Some will have come away from WWDC with the impression that it’s all gone a bit flat. The only hardware announcement, that of the new Mac Pro, isn’t what many had expected, and won’t ship until the autumn/fall anyway, as if you could even afford it. There’s no sign of Apple breaking away to its own processors for Mac systems, and the headline changes in macOS 10.15 Catalina look quite underwhelming – pensioning off iTunes at long last, and letting you use an iPad in Sidecar.
As I always write, the devil is in the detail, and this year there was so much new detail that some major improvements to macOS barely got mentioned in the presentations. If you were seeking evidence that Apple still values Macs and macOS, you wouldn’t have to look far to see this torrent of the new and changed. Indeed, those trying to convince us that Apple wants to merge macOS with iOS got a shock, when instead of reducing the number of its operating systems, it has added one with iPadOS, albeit in name only for the moment.
Many of us were hoping for Time Machine 2.0, and, for now at least, we’re disappointed. But look at the detailed accounts of new and improved features in the macOS file system – definitely macOS-only – and two announcements in a single session should be striking.
The first is not just the fact that in Catalina the system itself is moved onto its own read-only volume, but the engineering which has gone into making that as transparent as possible. When you upgrade to Catalina, your current boot volume Macintosh HD or whatever will be divided into two: one data volume for read-write files including Home folders, the other dedicated to storing macOS system files. These form a Volume Group in APFS, in which a new type of bidirectional symbolic link, the Firmlink, joins the two directory hierarchies together seamlessly. Volume Groups and Firmlinks are new with 10.15, and haven’t yet been documented in the APFS reference.
More directly relevant to the future of Time Machine on APFS is what Catalina’s improved Apple Software Restore can do with snapshots. Time Machine started to use APFS snapshots back in High Sierra, and now seems to work with ‘snapshot deltas’, which show what has changed in a volume between snapshots. I’ll explain this more in a separate article, but for now Catalina’s command tool
asr looks to be a valuable source of new ways to back up, replicate and restore APFS volumes.
You also have to look very carefully at the detail of new extensions to privacy protection. A lot have seen the headline changes that bring a user’s Desktop and Documents folders within the scope of privacy controls, and immediately assumed that Catalina users are going to spend much of their time responding to TCC’s consent dialogs instead of getting on with their work. That isn’t, of course, what will happen.
Where you, the user, choose to access a file in any of the newly-protected areas, your interaction with macOS will proceed normally, using existing tools such as the Open and Save dialogs, and the Finder. Your intention is clear, and TCC doesn’t need to check that again. However, apps which quietly start trying to access files in those folders without going through such controls will have to be given your permission to do so. This affects many of my apps, which scan folders checking quarantine flags and suchlike. You’ll simply need to add them to a list such as Full Disk Access – which is your decision, not the app’s.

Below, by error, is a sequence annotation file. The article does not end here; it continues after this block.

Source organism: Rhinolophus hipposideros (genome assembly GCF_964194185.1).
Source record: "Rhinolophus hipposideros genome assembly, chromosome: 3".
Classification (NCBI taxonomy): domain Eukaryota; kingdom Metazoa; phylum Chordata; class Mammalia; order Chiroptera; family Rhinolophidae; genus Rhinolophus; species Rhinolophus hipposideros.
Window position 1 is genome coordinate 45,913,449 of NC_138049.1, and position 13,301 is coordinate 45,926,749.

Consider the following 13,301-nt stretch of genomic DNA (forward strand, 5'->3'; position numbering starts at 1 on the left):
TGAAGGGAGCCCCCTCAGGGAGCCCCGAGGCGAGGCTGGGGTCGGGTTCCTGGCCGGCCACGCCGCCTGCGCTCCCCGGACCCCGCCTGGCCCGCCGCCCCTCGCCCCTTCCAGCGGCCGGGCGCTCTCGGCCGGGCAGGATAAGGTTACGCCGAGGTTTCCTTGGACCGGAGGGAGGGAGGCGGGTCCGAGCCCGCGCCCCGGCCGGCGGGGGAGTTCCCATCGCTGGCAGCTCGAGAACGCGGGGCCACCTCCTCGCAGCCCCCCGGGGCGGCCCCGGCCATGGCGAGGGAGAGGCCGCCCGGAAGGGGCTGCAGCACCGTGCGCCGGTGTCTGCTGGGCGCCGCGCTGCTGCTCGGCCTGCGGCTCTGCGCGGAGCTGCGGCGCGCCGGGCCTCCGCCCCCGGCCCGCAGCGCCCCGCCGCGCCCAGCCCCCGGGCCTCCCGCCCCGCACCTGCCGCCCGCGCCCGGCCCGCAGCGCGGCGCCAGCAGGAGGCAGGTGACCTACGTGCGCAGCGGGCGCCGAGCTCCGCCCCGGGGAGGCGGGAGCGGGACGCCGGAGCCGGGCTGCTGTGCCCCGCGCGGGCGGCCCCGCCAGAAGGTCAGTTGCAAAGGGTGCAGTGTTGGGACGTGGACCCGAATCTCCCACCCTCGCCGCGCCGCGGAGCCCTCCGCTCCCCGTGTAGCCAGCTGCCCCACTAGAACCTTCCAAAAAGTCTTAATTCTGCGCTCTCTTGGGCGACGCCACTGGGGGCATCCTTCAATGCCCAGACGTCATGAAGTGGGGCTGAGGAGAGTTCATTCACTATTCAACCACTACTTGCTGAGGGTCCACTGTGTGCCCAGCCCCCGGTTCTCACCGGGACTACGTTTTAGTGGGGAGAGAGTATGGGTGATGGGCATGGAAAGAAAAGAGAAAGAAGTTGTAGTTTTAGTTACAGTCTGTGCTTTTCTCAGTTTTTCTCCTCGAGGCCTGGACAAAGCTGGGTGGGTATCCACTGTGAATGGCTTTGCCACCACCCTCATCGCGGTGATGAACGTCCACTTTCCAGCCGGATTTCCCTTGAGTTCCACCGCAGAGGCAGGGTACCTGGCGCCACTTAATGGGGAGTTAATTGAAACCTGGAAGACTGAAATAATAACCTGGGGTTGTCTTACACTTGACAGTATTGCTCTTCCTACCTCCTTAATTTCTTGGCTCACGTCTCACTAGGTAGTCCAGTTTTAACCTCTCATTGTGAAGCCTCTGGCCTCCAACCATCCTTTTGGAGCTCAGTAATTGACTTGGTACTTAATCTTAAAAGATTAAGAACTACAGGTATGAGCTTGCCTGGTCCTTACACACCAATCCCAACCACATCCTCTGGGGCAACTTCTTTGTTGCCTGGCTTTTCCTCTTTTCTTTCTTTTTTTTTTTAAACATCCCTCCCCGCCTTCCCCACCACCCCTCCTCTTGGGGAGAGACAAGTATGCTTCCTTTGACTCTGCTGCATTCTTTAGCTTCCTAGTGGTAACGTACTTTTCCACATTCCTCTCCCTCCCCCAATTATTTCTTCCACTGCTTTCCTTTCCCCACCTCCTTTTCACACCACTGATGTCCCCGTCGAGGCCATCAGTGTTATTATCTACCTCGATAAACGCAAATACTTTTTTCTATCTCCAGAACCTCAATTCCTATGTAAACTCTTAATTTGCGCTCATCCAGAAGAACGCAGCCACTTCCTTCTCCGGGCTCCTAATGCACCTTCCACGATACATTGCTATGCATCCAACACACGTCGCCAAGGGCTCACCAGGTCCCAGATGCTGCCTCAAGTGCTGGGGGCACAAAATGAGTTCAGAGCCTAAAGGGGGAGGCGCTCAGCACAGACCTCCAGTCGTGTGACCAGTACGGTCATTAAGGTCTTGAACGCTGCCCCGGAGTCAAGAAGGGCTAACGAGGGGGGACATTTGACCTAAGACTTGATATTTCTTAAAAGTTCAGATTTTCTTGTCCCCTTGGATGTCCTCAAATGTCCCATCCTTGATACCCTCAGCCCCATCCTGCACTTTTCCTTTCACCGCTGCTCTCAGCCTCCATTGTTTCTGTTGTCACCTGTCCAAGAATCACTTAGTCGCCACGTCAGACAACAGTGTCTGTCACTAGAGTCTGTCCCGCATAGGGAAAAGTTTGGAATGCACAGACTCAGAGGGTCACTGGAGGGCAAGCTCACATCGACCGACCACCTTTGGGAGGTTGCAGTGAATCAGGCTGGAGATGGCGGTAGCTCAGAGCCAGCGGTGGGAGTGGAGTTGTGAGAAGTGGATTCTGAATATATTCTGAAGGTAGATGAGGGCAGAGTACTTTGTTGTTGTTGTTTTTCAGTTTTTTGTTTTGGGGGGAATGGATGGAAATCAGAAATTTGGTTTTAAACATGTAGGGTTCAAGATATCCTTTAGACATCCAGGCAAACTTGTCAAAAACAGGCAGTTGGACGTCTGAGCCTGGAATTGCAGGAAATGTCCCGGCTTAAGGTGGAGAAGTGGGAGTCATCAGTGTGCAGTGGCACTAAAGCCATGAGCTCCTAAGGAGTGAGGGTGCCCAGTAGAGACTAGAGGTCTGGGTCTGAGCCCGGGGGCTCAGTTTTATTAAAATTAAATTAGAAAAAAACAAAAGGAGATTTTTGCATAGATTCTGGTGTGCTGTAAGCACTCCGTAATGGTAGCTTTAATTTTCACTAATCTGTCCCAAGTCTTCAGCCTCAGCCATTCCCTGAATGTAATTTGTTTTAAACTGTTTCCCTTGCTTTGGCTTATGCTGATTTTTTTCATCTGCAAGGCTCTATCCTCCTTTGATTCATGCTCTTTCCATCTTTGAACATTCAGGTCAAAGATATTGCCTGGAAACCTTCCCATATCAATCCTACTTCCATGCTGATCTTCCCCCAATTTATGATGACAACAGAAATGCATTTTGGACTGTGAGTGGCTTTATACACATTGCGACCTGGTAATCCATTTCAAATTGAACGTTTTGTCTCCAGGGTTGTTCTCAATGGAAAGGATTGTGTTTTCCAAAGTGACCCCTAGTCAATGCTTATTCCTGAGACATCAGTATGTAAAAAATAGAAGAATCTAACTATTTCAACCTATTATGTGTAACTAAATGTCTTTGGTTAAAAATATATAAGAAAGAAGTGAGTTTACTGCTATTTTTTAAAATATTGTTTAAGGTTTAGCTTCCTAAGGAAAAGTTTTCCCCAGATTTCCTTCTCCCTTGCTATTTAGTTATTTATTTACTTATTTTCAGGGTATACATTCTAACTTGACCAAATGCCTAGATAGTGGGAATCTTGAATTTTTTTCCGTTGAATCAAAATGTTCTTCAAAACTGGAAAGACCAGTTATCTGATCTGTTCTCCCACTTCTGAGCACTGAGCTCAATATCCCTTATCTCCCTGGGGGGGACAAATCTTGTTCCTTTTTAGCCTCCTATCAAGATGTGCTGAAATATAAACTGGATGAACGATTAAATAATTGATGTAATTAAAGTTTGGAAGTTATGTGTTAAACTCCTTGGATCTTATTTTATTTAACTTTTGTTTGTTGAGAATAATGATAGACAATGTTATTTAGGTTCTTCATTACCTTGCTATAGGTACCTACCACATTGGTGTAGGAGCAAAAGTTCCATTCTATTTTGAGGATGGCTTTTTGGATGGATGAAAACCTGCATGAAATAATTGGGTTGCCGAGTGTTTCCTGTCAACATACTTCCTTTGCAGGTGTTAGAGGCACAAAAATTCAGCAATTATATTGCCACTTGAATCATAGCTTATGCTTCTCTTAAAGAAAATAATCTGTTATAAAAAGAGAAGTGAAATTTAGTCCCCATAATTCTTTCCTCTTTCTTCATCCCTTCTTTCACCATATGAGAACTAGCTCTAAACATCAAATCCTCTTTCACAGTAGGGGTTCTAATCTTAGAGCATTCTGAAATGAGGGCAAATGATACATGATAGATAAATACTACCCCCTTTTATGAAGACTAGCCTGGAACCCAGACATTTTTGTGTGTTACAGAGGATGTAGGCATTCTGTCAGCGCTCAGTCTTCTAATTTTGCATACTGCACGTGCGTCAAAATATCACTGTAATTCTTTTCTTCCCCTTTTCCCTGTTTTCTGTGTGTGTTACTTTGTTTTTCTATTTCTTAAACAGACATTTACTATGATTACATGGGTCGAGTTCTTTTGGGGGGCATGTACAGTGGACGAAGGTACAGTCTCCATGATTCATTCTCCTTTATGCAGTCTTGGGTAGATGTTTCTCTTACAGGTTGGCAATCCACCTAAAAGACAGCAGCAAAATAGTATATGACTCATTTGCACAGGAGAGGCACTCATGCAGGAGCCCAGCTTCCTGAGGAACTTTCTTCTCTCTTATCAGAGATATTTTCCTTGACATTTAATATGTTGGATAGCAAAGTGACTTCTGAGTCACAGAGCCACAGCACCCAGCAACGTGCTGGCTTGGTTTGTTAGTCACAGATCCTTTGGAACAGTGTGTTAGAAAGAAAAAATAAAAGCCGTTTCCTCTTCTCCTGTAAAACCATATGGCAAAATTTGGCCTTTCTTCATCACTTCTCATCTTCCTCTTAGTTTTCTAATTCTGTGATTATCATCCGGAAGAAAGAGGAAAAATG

Other oversimplified summaries have led some users to believe that the days of scripting a Mac yourself are over, unless you happen to have a developer ID to hand and can notarize them. Apple was very explicit in explaining that, while it wants to move users away from running unsigned apps and code, even when it makes that more difficult in a successor to Catalina, users will still have that as an option, just not the default that it is at present.
Perhaps the one area which has elicited greatest adverse comment is the prospect of changes to the user interface being driven by an influx of apps ported from iPadOS, and the likes of SwiftUI, a new declarative approach to coding the interface. Naysayers see this as a reduction in the riches of the macOS interface to what is common with that offered by iOS, with its completely different user environment and purposes.
Apple isn’t though replacing the Mac’s AppKit and existing interface with its new SwiftUI. In a few months time, we should be able to run the first apps built using the latter. SwiftUI will undoubtedly evolve, and if it doesn’t turn out as good as Apple expects, users and developers will determine its future irrespective of any ambitions that Apple might have for it.
The macOS user interface can’t stand still, deemed perfect and immutable for all time. Users and apps change, and the ways in which we expect to interact with our Macs change too. It’s not that long ago that standard input devices were a keyboard and one-button mouse. Now many Mac users have replaced their mouse with a trackpad, either built into a laptop, or sat next to the keyboard.
Apple is rightly putting accessibility high in its priorities, and not just for those who are officially deemed as having special requirements. Our needs and tastes change with age even among those deemed to be ‘normal’. Our six year-old granddaughter is far more adept than I am on her iPad, other users like voice control, and old fogies like me want to stick with a trackpad and keyboard. Over time, the population changes, as do users.
The clearest message from WWDC is that Apple isn’t letting its products lie fallow. Its engineers and other staff introduced us to a huge range of the new on all its operating systems, from macOS to tvOS. Undoubtedly not all of this will prove good, but there’s a great deal of future here for everyone.